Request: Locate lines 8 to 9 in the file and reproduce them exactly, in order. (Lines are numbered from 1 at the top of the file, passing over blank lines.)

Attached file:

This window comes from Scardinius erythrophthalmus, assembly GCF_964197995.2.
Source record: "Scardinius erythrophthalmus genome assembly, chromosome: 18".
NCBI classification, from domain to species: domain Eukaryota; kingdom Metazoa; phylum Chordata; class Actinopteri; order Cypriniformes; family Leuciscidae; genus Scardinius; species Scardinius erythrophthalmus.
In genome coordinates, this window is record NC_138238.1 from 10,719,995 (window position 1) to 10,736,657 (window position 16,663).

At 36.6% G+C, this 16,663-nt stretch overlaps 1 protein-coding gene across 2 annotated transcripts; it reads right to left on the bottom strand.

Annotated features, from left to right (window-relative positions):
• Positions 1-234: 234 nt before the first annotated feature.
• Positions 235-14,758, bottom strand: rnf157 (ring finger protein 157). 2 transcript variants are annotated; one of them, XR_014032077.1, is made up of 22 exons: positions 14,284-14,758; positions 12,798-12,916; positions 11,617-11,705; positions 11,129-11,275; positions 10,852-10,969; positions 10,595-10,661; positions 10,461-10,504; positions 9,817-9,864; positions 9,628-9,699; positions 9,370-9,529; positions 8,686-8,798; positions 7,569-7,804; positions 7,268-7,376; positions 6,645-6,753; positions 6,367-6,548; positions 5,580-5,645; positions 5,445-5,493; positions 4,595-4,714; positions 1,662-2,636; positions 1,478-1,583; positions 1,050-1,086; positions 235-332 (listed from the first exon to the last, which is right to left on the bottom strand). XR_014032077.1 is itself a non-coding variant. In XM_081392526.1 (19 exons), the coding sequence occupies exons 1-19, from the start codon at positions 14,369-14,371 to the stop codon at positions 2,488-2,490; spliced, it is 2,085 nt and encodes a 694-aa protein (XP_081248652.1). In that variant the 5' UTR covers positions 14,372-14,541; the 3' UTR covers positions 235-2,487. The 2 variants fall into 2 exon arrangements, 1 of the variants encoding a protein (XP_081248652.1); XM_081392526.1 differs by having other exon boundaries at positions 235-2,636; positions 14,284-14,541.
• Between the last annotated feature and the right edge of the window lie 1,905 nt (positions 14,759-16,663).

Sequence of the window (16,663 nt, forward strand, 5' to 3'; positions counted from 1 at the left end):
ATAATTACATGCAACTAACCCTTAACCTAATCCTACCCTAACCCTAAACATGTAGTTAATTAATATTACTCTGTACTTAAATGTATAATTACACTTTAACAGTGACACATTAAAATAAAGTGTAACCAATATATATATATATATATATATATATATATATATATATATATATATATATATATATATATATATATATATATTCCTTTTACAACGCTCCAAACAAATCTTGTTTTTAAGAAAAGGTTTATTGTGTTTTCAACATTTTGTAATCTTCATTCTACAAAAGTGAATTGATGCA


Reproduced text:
• Positions 235-14,758, bottom strand: rnf157 (ring finger protein 157). 2 transcript variants are annotated; one of them, XR_014032077.1, is made up of 22 exons: positions 14,284-14,758; positions 12,798-12,916; positions 11,617-11,705; positions 11,129-11,275; positions 10,852-10,969; positions 10,595-10,661; positions 10,461-10,504; positions 9,817-9,864; positions 9,628-9,699; positions 9,370-9,529; positions 8,686-8,798; positions 7,569-7,804; positions 7,268-7,376; positions 6,645-6,753; positions 6,367-6,548; positions 5,580-5,645; positions 5,445-5,493; positions 4,595-4,714; positions 1,662-2,636; positions 1,478-1,583; positions 1,050-1,086; positions 235-332 (listed from the first exon to the last, which is right to left on the bottom strand). XR_014032077.1 is itself a non-coding variant. In XM_081392526.1 (19 exons), the coding sequence occupies exons 1-19, from the start codon at positions 14,369-14,371 to the stop codon at positions 2,488-2,490; spliced, it is 2,085 nt and encodes a 694-aa protein (XP_081248652.1). In that variant the 5' UTR covers positions 14,372-14,541; the 3' UTR covers positions 235-2,487. The 2 variants fall into 2 exon arrangements, 1 of the variants encoding a protein (XP_081248652.1); XM_081392526.1 differs by having other exon boundaries at positions 235-2,636; positions 14,284-14,541.
• Between the last annotated feature and the right edge of the window lie 1,905 nt (positions 14,759-16,663).